But I know where to go for all that I really need, and for God’s Word and for His love I am ever grateful.

God knows the road ahead for us with Aaron.  The map of His Word will guide our attitudes as we journey.  God will go before us, behind us, and most importantly He will be beside us.

There isn’t a jam in any road that’s too big for God!

 

 

One Thing

I’m sitting here looking at my blank computer screen, wondering how on earth to write this post.  I write better when I can be totally up-front and honest about life.  But sometimes I can’t be that way because some matters are private, involving issues and people that prevent open sharing.

Was that catchy enough?  Do I have your attention now?  HaHa!

I really wasn’t trying to reel you in with my first few sentences.  I am, like I said, just being honest.

Recently, Gary and I had a “thing” happen.  It’s easy to say the typical phrases that we often here, such as what I just said.  “Things happen.”  Or here’s another one – “Life happens.”

Yet as a follower of Christ, I know better.  I don’t get upset when others, or when I, make those statements.

“You know, things just happen,” I have often said.

But again, I know better.  I know that God is the One Who is in charge of my life and who allows every single “thing” in my life to happen.  In reality, my “things” don’t just happen…they are permitted or ordained by God.  I am His child and He is in charge of all aspects of my life.

Most often, when we say that “things” happen, we’re not referring to happy “things.”  Usually, we are talking about stressful “things.”

Gary and I have had some recent stress.  Don’t we all?  We had to make the difficult decision to put our sweet Great Dane, Jackson, to sleep.  Not long after that, Aaron had a drop seizure on our stairs and ended up with eight staples in his head.  And then this “thing” intruded into our lives.  It’s not a happening that occurred, and then is over and done.  It’s more like a dark cloud of long-term wrong that will hover over us…well, forever, really.

All these “things”…all this stuff, plus many more daily stresses…can just be overwhelming and exhausting.  But two other “things” have taken place as well…in my heart, which is the best place for God to work HIS things.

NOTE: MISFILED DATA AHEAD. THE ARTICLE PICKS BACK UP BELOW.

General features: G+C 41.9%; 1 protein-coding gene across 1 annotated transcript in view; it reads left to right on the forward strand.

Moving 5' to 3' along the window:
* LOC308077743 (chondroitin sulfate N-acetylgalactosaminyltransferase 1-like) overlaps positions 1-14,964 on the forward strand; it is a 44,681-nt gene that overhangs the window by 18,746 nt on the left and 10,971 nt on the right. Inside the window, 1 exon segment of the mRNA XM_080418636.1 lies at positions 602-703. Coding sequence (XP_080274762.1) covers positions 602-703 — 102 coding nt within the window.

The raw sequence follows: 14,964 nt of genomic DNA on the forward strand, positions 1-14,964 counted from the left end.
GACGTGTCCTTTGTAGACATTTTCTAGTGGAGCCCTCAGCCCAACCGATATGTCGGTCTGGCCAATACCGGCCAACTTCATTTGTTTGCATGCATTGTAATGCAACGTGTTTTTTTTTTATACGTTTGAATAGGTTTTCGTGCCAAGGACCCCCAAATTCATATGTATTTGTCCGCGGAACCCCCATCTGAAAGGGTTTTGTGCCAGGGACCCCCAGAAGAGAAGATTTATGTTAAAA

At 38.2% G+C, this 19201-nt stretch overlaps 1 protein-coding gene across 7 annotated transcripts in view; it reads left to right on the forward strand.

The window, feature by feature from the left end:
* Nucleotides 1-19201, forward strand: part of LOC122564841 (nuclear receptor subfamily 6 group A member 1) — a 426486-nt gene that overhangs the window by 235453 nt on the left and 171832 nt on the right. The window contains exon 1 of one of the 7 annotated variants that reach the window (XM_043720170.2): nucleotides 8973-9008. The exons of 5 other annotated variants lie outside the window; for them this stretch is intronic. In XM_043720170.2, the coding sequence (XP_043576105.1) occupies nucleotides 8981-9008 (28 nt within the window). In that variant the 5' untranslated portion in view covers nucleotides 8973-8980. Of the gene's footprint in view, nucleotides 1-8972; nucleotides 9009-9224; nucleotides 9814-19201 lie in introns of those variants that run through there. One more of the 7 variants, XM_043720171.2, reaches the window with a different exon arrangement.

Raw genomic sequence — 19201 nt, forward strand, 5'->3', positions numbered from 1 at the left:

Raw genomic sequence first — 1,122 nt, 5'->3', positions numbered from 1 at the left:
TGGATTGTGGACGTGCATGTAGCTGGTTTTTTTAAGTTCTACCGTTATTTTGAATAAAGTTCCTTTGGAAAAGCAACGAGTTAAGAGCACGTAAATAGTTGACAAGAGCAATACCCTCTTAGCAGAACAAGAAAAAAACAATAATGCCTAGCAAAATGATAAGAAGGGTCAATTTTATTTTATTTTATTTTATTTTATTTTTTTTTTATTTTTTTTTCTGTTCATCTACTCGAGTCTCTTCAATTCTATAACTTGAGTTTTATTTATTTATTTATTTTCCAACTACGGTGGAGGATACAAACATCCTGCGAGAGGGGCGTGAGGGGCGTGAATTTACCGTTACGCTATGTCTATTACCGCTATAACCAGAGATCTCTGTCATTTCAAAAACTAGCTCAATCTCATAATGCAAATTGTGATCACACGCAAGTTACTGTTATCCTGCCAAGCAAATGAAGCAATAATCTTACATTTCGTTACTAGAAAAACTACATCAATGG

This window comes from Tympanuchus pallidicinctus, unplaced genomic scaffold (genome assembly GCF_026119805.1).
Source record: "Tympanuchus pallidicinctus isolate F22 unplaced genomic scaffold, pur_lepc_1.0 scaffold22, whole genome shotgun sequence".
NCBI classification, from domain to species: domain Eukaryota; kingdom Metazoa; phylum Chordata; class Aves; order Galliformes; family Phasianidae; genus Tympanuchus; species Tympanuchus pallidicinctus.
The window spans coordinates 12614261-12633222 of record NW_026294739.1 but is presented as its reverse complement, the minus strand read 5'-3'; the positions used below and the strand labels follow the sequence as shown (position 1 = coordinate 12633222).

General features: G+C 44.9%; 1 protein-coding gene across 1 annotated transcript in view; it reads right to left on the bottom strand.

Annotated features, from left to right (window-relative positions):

One “thing” is that my mother’s favorite verse has been rolling around in my head for days now.  It’s Psalm 46:10: “Be still, and know that I am God.”

I love, though, the meaning of “be still.”  This is how I have been saying this verse recently: “Quit striving, and know that I am God.”

I can’t make “things” not happen.  I can’t always change situations.  And even if I try, the doors often remain closed.  The damage is done.

I have a mental image of being tied up with ropes.  Those ropes are the “things” that have or are happening in my life.  I twist and turn and pull and flex against those awful ropes, trying to be free.  But God wants me to stop that!  He wants me to relax and to simply trust Him…to rest, and to know that He is God.  And as God, He will handle all my “things.”

All this sounds so good, doesn’t it?  So spiritual and so right.  But how on earth…really, how on this old sinful stressful earth…do I quit striving?

God gave me a huge part of that answer over the past few days.  It’s found in the first few verses of Psalm 27.

David talks about his “things.”  He says that evildoers want to devour his flesh.  He is surrounded by enemies, adversaries, and whole armies…literally…who want to destroy him.  He was living in caves as he tried to survive.  His treatment by King Saul was totally unjust and evil.

It’s awful to be hated.  It’s awful to be the recipient of unjust treatment.  It’s awful to be on the run, either mentally or physically…running from the pain and the wrong and the hurt.

So, in verse 4, David says, “One thing I have asked from the Lord, that I shall seek…”

Let me stop to say that I can tell you what my one thing usually is when hard times come, especially injustice.  My one thing is to think that if I could only talk to this person or to these people, I’d tell them a thing or two!  Or on a nicer slant, my one thing may be to try to have a pleasant, open talk with them. Surely, they will listen!  Just give me one chance, Lord, to handle my situation…whatever it is…by doing that one thing that will make ME feel better.